Not enough boys in mixed schools are taking A-levels in English literature because it is seen as a girls' subject, a government education adviser has warned.
More girls than boys take English at A-level
Professor Caroline Gipps, deputy vice-chancellor of Kingston University, said it was "easier" to study in single-sex schools, as working hard and asking questions were "not done" in front of girls.
Also a member of the Qualifications and Curriculum Authority's
advisory committee, which regulates exams, Prof Gipps said there was "quite a powerful peer group factor" involved.
She added: "In single-sex schools they are likely to be less anxious about working hard and asking questions because this is not seen as being done in front of girls.
"For boys in single-sex schools, it is much easier to follow and be good at subjects like English.
"The entirety of English entry at A-level is independent and grammar schools. Virtually no boy in mixed comprehensives does English up to A-level. It is quite extraordinary."
Speaking at the annual meeting of the Headmasters' and Headmistresses' Conference in Dublin, she stressed this was not a new phenomenon, although it had been largely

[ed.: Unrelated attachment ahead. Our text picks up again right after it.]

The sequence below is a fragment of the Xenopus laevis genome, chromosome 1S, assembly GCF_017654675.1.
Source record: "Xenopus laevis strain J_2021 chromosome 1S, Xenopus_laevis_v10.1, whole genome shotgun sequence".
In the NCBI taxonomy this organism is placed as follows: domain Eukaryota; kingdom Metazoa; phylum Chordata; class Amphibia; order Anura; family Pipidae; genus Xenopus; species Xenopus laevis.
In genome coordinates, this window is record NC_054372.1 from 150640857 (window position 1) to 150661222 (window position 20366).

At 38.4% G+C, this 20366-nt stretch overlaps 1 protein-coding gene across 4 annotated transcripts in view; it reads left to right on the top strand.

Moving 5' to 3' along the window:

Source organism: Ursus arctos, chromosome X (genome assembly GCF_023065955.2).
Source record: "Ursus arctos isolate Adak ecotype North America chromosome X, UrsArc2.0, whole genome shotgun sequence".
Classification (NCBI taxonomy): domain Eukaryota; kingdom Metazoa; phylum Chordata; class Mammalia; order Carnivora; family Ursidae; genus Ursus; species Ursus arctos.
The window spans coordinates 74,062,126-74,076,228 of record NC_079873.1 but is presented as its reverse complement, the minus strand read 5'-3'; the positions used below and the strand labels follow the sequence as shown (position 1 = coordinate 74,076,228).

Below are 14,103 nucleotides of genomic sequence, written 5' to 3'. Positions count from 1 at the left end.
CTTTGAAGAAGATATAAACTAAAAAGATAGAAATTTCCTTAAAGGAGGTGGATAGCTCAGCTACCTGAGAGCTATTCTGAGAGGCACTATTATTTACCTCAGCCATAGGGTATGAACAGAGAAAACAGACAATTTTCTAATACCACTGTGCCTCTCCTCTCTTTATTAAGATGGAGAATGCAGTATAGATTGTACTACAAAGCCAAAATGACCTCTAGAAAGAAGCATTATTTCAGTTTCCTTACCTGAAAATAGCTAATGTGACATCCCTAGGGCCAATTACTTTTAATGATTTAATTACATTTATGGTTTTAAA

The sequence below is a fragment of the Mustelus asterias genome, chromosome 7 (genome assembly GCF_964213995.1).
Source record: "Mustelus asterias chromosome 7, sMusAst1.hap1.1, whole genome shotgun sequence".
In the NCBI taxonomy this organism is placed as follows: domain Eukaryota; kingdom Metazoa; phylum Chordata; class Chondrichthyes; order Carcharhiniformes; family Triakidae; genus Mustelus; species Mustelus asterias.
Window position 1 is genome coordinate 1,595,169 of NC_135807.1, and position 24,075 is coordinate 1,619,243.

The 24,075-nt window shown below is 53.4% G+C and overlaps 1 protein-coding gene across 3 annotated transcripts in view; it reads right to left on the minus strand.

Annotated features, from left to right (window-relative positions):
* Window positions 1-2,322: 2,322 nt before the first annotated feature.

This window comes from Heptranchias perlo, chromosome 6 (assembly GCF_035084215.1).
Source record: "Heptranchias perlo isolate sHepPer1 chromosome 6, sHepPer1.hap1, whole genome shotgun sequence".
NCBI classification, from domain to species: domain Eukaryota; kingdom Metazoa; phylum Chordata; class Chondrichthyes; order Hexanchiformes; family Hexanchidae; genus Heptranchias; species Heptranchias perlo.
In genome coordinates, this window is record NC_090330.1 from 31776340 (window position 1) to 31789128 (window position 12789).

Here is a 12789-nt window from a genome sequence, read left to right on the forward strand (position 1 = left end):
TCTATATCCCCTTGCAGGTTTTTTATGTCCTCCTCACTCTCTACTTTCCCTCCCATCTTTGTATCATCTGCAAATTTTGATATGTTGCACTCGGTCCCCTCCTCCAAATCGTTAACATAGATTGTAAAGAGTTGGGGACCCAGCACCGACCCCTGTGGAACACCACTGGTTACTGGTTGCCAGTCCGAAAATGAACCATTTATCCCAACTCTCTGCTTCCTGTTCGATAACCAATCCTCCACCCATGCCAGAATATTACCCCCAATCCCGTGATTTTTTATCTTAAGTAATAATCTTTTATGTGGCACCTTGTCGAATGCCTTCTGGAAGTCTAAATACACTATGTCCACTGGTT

This year's A-level results showed boys accounted for less than a third of the total entries in English, the same as in 2002.
Provisional figures from the Joint Council for General Qualifications showed there were 55,451 female entries in 2003 and 23,295 from males.
Last year, 50,396 entries were female and 21,800 male - so, although the number of boys taking the subject increased, the relative proportions remained largely the same.
Prof Gipps: "There's a long history of boys not taking up English, which follows on from their performance in literacy (at an earlier age).
"I think it's worrying if individuals aren't choosing subjects because of stereotyping."
John Dunford, general secretary of the Secondary Heads Association, said the professor's statement was born out by the relative lack of males studying English at university.
He added: "It can reflect the gender of teachers in England and modern languages. They are staffed predominantly by women.
"There's the role model aspect. If you have five years in secondary school and all your English teachers are female, you are almost inevitably likely to find it less attractive as a subject option if you are a boy.
"There's no immediate reason why all subjects should be biased towards either boys or girls.
"I don't think teachers have been doing anything to make English particularly unattractive to boys or physics unattractive to girls."